Senate Panel Passes Kean’s Now-Bipartisan Bill to Make NJ a Hub for Driverless Vehicles

driverlessThe state Senate Transportation Committee unanimously passed legislation sponsored by Senate Republican Leader Tom Kean to make New Jersey a hub for the development, testing and implementation of driverless vehicles.

In June 2013, Senator Kean introduced Senate bill 734, which would make New Jersey the third U.S. state —and the first in the densely populated, fast-paced North East Region — to permit the testing of and licensing for autonomous vehicles.

“New Jersey’s workforce and economy, has a lot to gain from being at the forefront of such innovation, beyond that the overall implementation of driverless vehicles stands to make our roadways much safer and less congested,” said Kean (R-Union, Somerset, Morris).

Senator Kean noted that about 90 percent of traffic crashes are caused by human error and the implementation of driverless vehicles promises to drastically decrease traffic-related deaths and injuries. The Senator added that autonomous vehicles can also offer a more sufficient and flexible avenue of transportation for the disabled and senior citizens who may not have access to public transportation or who may not be fit to drive.

“This legislation sends a strong message to innovators and job creators that New Jersey is not afraid of being the home to new thinking and the way of the future,” Kean said. “As we heard from the testimonies of Mr. Kornhauser and Mr. Mathur today, this legislation is essential to attract and retain new jobs, innovation and entrepreneurship in New Jersey, as driverless vehicle efforts here continue to progress.”

In October, Senator Nicholas Sacco (D-Bergen, Hudson) signed on as co-prime sponsor of this legislation, which charges the state Motor Vehicle Commission with establishing standards for licensing autonomous vehicles, or any operated by artificial intelligence, sensors, GPS systems or any other self-driving technologies. The Commission would establish regulations authorizing the use of autonomous vehicles, and create rules covering safety, testing, insurance, registration and operation.

S-734 is one of the New Jersey Senate Republicans’ solutions to make New Jersey the Place to Work and Prosper, and it is the first bill to be advanced from the Senate Republican’s “Fostering Innovation” package, which was rolled out by Senator Kean at Bell Labs earlier this month.

[TLS]

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4 COMMENTS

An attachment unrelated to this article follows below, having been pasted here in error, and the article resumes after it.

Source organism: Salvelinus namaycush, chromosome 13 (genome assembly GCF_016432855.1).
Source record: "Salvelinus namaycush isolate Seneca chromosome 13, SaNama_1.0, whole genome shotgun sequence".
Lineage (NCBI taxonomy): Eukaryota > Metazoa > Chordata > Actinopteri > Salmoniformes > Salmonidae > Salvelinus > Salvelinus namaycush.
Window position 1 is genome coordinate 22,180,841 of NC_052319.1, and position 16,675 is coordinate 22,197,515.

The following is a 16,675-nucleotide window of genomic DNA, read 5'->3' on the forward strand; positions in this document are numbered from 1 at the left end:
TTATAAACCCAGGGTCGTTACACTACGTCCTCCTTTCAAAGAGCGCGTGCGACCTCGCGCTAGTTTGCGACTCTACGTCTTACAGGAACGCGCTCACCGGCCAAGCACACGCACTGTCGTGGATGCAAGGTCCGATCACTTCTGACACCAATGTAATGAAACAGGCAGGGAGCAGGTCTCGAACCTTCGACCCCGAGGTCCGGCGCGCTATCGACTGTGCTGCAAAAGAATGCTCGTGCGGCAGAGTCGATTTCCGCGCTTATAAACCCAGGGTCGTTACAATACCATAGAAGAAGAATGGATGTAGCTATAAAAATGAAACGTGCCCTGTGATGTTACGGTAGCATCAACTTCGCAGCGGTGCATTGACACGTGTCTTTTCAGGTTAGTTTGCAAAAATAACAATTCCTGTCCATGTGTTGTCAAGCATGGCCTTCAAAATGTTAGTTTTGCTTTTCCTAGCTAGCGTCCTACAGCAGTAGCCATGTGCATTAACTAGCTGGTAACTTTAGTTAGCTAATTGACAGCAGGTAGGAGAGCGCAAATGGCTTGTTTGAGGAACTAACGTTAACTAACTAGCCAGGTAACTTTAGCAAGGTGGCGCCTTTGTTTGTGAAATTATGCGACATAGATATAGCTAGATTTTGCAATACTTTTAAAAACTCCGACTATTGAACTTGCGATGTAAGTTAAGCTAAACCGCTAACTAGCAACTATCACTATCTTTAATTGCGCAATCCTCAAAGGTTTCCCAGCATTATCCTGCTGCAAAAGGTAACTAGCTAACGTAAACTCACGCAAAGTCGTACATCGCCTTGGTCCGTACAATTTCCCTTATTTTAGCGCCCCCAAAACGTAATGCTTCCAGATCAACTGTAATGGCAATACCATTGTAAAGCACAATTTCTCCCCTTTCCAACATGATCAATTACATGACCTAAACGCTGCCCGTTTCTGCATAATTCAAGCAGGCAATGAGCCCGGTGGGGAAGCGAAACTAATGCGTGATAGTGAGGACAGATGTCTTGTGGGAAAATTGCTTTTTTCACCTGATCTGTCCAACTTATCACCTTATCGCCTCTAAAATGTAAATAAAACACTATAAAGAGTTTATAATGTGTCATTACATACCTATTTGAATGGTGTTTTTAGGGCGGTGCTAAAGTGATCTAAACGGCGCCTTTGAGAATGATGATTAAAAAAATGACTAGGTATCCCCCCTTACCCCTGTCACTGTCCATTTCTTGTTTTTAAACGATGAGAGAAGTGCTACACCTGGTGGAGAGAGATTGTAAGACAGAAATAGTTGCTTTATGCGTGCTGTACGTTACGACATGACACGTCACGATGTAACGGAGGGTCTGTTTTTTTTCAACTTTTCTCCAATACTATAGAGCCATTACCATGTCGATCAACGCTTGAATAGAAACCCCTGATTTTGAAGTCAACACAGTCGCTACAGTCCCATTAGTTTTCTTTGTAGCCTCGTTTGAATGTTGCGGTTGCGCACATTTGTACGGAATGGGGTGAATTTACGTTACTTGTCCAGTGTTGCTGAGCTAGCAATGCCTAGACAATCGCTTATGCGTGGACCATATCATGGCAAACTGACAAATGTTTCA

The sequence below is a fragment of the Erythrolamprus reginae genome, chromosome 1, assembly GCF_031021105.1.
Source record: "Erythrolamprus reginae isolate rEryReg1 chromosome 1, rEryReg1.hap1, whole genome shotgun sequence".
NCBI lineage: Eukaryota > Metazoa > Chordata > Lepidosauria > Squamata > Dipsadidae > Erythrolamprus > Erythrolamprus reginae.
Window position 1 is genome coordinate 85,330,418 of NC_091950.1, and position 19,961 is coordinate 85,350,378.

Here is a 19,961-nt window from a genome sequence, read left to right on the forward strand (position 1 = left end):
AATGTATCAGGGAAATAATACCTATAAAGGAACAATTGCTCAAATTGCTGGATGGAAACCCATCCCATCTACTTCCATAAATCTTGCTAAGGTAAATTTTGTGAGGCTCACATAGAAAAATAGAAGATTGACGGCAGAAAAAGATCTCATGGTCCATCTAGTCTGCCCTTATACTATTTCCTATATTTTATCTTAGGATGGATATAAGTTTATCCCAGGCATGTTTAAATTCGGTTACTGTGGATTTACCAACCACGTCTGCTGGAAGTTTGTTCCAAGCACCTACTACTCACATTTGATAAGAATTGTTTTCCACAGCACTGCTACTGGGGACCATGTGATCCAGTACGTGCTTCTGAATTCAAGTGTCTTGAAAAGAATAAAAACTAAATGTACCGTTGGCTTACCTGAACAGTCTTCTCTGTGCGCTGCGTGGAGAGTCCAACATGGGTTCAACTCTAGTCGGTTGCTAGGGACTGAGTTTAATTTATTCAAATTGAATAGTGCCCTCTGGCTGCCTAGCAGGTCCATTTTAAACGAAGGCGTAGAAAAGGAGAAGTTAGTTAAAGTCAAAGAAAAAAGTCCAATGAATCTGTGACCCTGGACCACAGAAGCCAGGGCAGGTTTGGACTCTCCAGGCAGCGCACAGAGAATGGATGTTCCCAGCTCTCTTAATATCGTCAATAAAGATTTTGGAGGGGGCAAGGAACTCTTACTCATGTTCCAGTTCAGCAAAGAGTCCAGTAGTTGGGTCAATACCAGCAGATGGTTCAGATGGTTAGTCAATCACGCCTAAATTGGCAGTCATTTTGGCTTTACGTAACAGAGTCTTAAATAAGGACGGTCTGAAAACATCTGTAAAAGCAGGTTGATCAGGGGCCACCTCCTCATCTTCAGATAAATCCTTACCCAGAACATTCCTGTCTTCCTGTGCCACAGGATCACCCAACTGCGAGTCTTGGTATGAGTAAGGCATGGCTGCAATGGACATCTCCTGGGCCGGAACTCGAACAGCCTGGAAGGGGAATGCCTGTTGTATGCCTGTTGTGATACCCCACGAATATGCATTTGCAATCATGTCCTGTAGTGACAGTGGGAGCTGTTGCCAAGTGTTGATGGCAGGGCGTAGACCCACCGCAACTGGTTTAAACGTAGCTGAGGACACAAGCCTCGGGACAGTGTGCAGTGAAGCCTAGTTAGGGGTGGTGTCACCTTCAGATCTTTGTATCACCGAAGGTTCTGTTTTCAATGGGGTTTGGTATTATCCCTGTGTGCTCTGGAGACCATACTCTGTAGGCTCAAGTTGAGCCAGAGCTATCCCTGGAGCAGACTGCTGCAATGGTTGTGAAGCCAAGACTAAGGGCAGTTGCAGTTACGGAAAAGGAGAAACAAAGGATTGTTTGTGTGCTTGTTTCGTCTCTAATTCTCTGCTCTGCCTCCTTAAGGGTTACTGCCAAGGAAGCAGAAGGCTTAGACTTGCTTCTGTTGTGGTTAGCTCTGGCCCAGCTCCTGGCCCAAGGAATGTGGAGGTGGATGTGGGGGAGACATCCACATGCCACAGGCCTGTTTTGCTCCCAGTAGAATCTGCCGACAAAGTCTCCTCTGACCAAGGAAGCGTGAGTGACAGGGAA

1. As of August 28, 2014 the latest Google prototype cannot “handle heavy rain and snow-covered roads.” Functionally it can go at sluggish speeds when crossing an unmarked 4-way stop due to the algorithms of the computer taking extra precaution. There are also other limitations on discerning objects such as trash and debris that can unnecessarily veer the vehicle. Chris Urmson of Google has said that the Lidar technology cannot spot potholes or humans, such as a police officer, signaling the car to stop. The Lidar system works with on-board systems but some computation is performed on remote computer farms. So what happens if your on the GSP and the GPS in North Carolina gets wiped by a tornado?

    The vehicles are unable to recognize temporary traffic signals. They have not proven themselves in snow or rain. They are also unable to navigate through parking lots. Vehicles are unable to differentiate between pedestrian and policeman or between crumpled up paper and a rock. Google projects having these issues fixed by 2020 even though the car has racked up a lot of miles, approaching a million.

    Let me summarize:

    1. It hasn’t been tested in heavy rain or snow (too dangerous to try)

    2. It can’t read a traffic signal if the sun is behind it

    3. It can’t tell the difference between a piece of crumpled paper in the road or a rock, a scarecrow or a police officer, so it will try to drive around them.

    4. It can’t figure out what to do in a large parking lot or multiple-level garage. Any big lot becomes a “Target” lot.

    5. Humans are just a vertical mass of pixels, so it couldn’t recognize a traffic cop giving directions.

    6. Before EVERY trip, the EXACT route, and EVERY SINGLE DETAIL of the trip (like every single driveway) has to be mapped out or the car gets confused. One little deviation (like a traffic cone or trash cans) that were not on the “map” the car has memorized, and the car doesn’t know what to do.

    Oh, I forgot to mention, Google’s robotic cars have about $150,000 in equipment additional to the basic price of the car itself. Fastest route to get to your ownerless house.

    The Google rep claimed that all the kinks will be remedied within five or six years. 2020. Good luck with that. But no worries New Jersey’s ready.

    I guess we don’t have more immediate and pressing issues to deal with? You know, like crime and corruption.

  2. Gonna be a disaster because obviously it won’t go over the speed limit. Just imagine getting stuck behind one of these guys. Also in Lakewood it’ll never turn because there’s never a break in traffic & it’s not gonna jump into traffic.

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